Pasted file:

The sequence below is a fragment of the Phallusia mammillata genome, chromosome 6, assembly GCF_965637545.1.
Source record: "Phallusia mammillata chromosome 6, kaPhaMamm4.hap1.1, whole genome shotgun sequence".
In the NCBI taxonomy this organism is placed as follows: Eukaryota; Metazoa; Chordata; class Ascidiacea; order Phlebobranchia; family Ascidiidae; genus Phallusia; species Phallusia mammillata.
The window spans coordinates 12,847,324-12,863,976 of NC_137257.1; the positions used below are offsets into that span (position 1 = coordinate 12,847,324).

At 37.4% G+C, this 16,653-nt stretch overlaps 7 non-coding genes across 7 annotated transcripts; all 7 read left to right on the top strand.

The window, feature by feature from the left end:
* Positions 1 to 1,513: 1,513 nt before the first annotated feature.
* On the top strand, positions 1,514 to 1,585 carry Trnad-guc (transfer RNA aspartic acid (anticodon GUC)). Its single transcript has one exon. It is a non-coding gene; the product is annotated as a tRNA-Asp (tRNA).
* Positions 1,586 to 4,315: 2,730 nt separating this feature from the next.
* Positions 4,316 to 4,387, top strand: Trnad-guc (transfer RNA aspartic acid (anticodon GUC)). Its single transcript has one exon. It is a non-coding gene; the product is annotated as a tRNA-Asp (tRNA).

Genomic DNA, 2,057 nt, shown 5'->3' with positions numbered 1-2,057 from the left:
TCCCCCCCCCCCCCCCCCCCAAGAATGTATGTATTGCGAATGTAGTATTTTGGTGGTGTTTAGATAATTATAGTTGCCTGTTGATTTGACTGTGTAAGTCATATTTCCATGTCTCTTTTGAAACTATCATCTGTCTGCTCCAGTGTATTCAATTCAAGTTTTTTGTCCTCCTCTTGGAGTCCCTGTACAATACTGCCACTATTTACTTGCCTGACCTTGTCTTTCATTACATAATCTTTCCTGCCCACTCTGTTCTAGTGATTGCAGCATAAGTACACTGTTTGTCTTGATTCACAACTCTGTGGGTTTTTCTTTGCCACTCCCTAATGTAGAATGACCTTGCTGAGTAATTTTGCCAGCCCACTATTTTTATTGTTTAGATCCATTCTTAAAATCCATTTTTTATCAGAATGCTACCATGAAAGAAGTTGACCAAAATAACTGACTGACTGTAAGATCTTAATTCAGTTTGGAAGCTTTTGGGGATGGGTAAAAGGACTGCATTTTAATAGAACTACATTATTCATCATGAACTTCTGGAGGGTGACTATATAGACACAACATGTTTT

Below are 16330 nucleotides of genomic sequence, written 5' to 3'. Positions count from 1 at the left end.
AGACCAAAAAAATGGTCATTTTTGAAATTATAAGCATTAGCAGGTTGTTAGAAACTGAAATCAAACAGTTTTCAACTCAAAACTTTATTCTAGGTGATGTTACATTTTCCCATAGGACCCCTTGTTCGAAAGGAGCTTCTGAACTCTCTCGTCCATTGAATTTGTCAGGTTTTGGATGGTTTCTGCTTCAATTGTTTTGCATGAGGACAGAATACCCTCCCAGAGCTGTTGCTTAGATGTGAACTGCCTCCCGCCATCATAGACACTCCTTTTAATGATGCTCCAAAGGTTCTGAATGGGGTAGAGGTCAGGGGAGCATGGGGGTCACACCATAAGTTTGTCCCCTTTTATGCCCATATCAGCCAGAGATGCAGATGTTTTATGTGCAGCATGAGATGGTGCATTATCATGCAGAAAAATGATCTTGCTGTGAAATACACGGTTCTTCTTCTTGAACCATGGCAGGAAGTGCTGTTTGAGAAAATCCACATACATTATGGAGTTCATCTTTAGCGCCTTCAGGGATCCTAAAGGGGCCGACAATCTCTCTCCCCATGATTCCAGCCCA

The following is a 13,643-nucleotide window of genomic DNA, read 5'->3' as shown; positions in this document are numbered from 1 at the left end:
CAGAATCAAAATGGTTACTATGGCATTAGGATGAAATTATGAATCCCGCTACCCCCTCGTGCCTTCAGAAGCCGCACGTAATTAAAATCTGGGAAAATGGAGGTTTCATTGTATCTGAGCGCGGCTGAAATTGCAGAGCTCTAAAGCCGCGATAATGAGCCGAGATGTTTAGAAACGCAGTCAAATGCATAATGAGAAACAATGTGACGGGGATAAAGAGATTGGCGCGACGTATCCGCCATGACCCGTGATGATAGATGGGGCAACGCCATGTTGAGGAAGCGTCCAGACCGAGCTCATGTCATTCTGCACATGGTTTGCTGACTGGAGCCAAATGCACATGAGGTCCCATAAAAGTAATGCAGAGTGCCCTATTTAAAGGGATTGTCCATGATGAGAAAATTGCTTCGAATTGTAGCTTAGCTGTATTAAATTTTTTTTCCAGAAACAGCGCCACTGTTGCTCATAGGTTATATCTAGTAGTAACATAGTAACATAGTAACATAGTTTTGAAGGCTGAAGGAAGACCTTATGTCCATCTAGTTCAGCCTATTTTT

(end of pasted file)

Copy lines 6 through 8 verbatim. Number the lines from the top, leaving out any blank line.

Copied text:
The window, feature by feature from the left end:
* Positions 1 to 1,513: 1,513 nt before the first annotated feature.
* On the top strand, positions 1,514 to 1,585 carry Trnad-guc (transfer RNA aspartic acid (anticodon GUC)). Its single transcript has one exon. It is a non-coding gene; the product is annotated as a tRNA-Asp (tRNA).